Generously, you’d call the tank debate an evolution of views among Western policymakers.
Ungenerously, it’s rather a debacle and certainly doesn’t present the united front that Western nations have strived for through this year-old war.
The Ukrainians have become used to this pattern of Western indecision.
It follows a now familiar pattern: have an almighty row, say “no”, and then agree. It’s almost baked into Ukrainian request lead time.
The news from Berlin and Warsaw – that tanks can go to Ukraine after all – suggests movement from the Americans.
Remember the Germans had said consistently that they didn’t want it to be only their tank fighting the Russians. (The British offering of a handful of Challenger 2s didn’t swing them.)
The Germans wanted the American M1 Abrams tank alongside their own Leopards.
The Americans said no. Their tank is much larger, has fuel issues – it’s designed to work with jet fuel not readily available on the Ukrainian frontline, it’s far heavier and relies on a unique, complex supply chain. Remember, in war, the success of any army and its kit is wholly reliant on a constant, smooth supply chain.
The M1 Abrams is also highly sophisticated and packed full of manufacturing secrets including composite armour containing hard-to-penetrate depleted uranium meshing.
The battle tank is the tip of an army’s spear. If it’s destroyed and left the wrong side of advancing enemy lines, then its secrets are compromised.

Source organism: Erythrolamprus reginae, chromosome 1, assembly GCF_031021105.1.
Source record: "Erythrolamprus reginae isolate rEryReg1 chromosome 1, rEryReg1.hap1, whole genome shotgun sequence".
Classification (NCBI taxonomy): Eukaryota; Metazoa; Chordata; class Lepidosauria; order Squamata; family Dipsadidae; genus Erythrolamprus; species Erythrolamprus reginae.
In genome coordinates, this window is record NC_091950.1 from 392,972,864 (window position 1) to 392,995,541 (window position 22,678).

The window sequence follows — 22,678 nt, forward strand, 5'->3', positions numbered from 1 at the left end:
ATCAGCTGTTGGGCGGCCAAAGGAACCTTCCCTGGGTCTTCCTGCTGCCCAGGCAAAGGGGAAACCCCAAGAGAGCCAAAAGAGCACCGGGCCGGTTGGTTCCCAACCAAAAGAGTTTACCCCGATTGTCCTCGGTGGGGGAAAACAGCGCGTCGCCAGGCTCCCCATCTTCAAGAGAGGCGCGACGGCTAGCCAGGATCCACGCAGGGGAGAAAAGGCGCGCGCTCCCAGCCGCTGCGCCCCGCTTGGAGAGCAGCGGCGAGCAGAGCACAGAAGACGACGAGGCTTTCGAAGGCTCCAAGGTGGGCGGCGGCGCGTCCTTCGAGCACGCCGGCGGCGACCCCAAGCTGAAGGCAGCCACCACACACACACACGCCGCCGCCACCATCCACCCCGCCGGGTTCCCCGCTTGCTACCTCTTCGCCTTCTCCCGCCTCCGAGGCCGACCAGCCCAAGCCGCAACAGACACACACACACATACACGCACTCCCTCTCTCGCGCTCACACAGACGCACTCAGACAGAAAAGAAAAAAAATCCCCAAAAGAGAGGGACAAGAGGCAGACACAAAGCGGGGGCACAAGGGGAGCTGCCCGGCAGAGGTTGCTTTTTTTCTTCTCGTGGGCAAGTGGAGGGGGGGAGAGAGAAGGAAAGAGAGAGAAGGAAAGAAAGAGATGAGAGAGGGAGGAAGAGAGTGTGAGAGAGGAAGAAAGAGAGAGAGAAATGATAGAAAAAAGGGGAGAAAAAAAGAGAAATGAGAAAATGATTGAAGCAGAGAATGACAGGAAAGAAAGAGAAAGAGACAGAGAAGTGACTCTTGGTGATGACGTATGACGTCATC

It’s one thing having American troops operating and, if needed, destroying their own damaged tanks. Can they rely on Ukrainian soldiers doing the same? This will be one consideration among many for the Americans when considering supplying their Abrams.
Within the American debate, opinion has been split. “Why not provide just a few tanks, older less sophisticated models, to unlock the impasse?” some politicians and generals have asked.
Even the former British prime minister, such a staunch supporter of Ukraine, chimed in.
“Where does the Western world need to station tanks at the moment?” Boris Johnson asked.
“Guarding North Rhine-Westphalia? Protecting Tennessee? Prowling the villages of Wiltshire? So let me pose the question again: what conceivable grounds can there be for delay?”
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At the Pentagon, the spokesman wouldn’t be drawn, even as the word from Berlin was of movement.
But spokesman General Pat Ryder did hint at an announcement down the line, talking about not wanting to “preview an announcement”.
And so expect news perhaps as soon as today from Washington. It’s likely that any American tanks will take some time to reach the battlefield.
This will allow for the supply chain concerns to be ironed out and to allow time for training. It could also provide space to explore ways to reduce the risk of any prized technology within the tanks from getting into the hands of the Russians.
Of course the perennial unknown: how will Putin react? Western tanks in the fight will change the picture and his unpredictable red lines are a constant concern.